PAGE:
Historical brick homes or exterior brick walls are so easing to the eyes. However, every brick building requires much care and attention because they age or deteriorate over time; thus, it requires maintenance or repair. However, tuckpointing is one of the most effective ways to ensure that every exterior brick structure remains timelessly beautiful.

Confused about tuckpointing? Please continue reading to dig in deeper to the definition of tuckpointing, along with the benefits. This article also includes the steps of the process that you might be interested in reading into, in case you have the time and skills to perform a DIY tuckpointing.

What is tuckpointing?

Tuckpointing can be done to any type of brick construction because it is simply the removal of old or deteriorated mortar from joints to replace it with fresh mortar, intending to recapture the look of the home’s original joints. The lifespan of mortar is usually around 30 years, yet, it still needs repair.

To understand more about tuckpointing here is some mortar lingo you might want to know to fully have the knowledge of tuckpointing.

Pointing: It refers to the actual mortar joints.

Repointing: Removal of old mortar to replace it with new mortar.

Tuckpointing: It is also the process of removing old mortar and replacing it with new mortar, but the mortar color must match the brick color

The difference between tuckpointing from repointing is that it needs another step of embedding narrow lines while repointing the final appearance looks soft.

Why tuckpointing?

You don’t want to experience further damage caused by deteriorated, cracked, or disintegrated mortar joints due to weather or time. It is not recommended for homeowners to sit and wait for the mortar to become weak before taking action. Moisture can break down the stone or brick masonry wall.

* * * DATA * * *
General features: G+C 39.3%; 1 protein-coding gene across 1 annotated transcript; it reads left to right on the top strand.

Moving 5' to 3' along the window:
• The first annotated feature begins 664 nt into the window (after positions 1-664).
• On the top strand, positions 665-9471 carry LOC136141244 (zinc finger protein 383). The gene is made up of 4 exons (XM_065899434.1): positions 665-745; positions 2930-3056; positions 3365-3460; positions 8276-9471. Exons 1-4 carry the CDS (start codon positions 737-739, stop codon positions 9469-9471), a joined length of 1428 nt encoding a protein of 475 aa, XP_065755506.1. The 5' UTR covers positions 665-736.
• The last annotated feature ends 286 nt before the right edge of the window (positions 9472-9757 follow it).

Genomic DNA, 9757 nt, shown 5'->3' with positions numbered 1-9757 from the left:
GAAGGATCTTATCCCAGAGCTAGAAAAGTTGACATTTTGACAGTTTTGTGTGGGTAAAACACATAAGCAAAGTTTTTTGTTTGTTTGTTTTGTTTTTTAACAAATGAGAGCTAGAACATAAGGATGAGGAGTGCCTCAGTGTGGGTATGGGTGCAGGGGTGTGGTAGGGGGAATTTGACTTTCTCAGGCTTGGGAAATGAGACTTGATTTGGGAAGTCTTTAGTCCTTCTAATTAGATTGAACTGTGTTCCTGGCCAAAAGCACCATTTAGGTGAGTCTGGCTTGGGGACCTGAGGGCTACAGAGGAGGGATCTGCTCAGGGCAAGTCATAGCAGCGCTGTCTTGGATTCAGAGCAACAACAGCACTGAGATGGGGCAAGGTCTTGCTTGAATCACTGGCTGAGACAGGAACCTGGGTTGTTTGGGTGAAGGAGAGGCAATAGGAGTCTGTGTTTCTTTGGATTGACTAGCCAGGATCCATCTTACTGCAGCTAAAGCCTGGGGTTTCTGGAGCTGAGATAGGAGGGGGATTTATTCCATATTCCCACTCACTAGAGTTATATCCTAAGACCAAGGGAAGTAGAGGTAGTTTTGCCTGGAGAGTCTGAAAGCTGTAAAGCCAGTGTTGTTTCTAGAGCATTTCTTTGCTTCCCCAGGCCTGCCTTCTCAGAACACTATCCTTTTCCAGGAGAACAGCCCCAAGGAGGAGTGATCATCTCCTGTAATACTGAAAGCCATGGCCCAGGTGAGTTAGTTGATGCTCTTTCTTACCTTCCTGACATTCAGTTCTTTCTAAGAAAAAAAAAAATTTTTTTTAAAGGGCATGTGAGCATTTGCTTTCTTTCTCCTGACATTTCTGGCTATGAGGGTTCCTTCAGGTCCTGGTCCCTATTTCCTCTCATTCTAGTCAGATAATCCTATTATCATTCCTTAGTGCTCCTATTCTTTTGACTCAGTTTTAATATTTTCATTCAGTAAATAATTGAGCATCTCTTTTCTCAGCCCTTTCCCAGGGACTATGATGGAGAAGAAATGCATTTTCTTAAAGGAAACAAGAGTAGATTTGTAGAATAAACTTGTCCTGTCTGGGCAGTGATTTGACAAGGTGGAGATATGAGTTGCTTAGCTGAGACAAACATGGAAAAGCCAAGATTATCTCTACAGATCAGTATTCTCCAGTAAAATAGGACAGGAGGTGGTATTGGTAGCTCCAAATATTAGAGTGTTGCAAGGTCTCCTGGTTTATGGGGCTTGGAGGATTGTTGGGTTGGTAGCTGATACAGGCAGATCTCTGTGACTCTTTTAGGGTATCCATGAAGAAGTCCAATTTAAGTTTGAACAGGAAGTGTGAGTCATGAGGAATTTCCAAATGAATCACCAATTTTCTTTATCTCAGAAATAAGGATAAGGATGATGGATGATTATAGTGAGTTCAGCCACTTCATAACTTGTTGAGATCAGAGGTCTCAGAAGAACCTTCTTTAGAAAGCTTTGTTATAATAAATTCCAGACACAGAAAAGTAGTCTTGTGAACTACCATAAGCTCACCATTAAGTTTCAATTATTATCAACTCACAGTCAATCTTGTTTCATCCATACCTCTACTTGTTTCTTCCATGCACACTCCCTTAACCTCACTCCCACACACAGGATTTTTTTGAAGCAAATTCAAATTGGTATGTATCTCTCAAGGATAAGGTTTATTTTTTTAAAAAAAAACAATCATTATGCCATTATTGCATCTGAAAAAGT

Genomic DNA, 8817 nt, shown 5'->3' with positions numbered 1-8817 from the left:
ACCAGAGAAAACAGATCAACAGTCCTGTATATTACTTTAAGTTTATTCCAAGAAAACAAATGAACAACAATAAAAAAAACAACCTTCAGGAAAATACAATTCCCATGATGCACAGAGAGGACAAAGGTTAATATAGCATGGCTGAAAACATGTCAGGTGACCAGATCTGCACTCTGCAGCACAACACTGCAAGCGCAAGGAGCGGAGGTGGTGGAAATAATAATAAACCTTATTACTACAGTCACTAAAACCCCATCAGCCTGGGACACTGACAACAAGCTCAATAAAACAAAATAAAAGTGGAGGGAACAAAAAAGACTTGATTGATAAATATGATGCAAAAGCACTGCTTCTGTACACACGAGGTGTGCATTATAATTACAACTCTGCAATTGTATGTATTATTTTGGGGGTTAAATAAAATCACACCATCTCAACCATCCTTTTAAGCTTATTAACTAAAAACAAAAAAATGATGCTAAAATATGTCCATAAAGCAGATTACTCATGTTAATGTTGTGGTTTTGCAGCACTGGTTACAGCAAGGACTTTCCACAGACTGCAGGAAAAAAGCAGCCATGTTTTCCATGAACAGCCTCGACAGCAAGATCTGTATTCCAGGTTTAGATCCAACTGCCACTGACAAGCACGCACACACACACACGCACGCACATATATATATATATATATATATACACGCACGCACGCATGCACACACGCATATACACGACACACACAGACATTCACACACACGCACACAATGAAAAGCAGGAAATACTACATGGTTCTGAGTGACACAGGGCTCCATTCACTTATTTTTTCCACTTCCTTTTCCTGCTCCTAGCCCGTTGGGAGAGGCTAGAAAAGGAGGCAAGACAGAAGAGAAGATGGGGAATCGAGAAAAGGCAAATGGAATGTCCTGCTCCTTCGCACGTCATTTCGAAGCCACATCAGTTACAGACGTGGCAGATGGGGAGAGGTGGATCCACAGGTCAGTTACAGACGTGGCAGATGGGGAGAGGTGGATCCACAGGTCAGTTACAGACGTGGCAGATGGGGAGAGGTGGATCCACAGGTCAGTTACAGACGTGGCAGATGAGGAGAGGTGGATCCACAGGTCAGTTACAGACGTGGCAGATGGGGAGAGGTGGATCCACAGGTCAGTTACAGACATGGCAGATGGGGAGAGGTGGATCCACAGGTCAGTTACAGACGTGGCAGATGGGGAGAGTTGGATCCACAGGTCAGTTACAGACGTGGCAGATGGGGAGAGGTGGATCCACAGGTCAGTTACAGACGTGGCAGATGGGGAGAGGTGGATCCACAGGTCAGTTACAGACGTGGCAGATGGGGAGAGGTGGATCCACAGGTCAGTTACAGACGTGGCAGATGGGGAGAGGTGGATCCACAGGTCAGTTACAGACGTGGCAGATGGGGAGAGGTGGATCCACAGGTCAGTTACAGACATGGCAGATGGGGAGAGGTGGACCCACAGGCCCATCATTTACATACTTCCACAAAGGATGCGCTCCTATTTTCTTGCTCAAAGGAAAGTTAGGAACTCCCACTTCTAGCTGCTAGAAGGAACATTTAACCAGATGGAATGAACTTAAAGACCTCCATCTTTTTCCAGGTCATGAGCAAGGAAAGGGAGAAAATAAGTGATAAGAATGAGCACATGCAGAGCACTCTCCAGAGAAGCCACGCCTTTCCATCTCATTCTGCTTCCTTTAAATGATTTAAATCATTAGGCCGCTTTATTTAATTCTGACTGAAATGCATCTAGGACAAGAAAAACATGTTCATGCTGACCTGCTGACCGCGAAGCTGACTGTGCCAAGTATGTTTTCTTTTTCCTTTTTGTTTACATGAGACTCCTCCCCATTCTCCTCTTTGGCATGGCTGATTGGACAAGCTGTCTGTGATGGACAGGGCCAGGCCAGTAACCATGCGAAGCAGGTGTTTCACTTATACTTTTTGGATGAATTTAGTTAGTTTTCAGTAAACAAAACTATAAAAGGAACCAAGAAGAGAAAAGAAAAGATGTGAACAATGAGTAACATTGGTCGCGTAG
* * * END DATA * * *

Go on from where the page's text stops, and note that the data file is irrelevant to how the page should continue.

However, if you decided to do the tuckpointing, it would prevent things like that from happening, especially if it is done correctly or done by a tuckpointing professional.

What are the benefits of tuckpointing?

Tuckpointing does not only help your bricks from mortar deterioration but there are also other benefits that you would enjoy too. You can continue reading the list below to know more.

You won’t have to worry about the weather

Water could cause severe damage to your brick or stone. It may start as small holes, but it will turn into a massive disaster if left untreated. If you have done tuckpointing, you won’t be bothered about the weather because your newly tuck-pointed brick wall will have resistance to weather.

Increased curb appeal

After the process, expect your home to look nice and fresh again since it repairs the damages or gaps. Without tuckpointing, your home would look broken because of the cracks in the mortar.

Better insulation

It may not reduce your utility bills, but it is guaranteed to minimize the growth of pests or bugs. If you keep your mortar joint open, it will be their way to intrude your house.

Save more money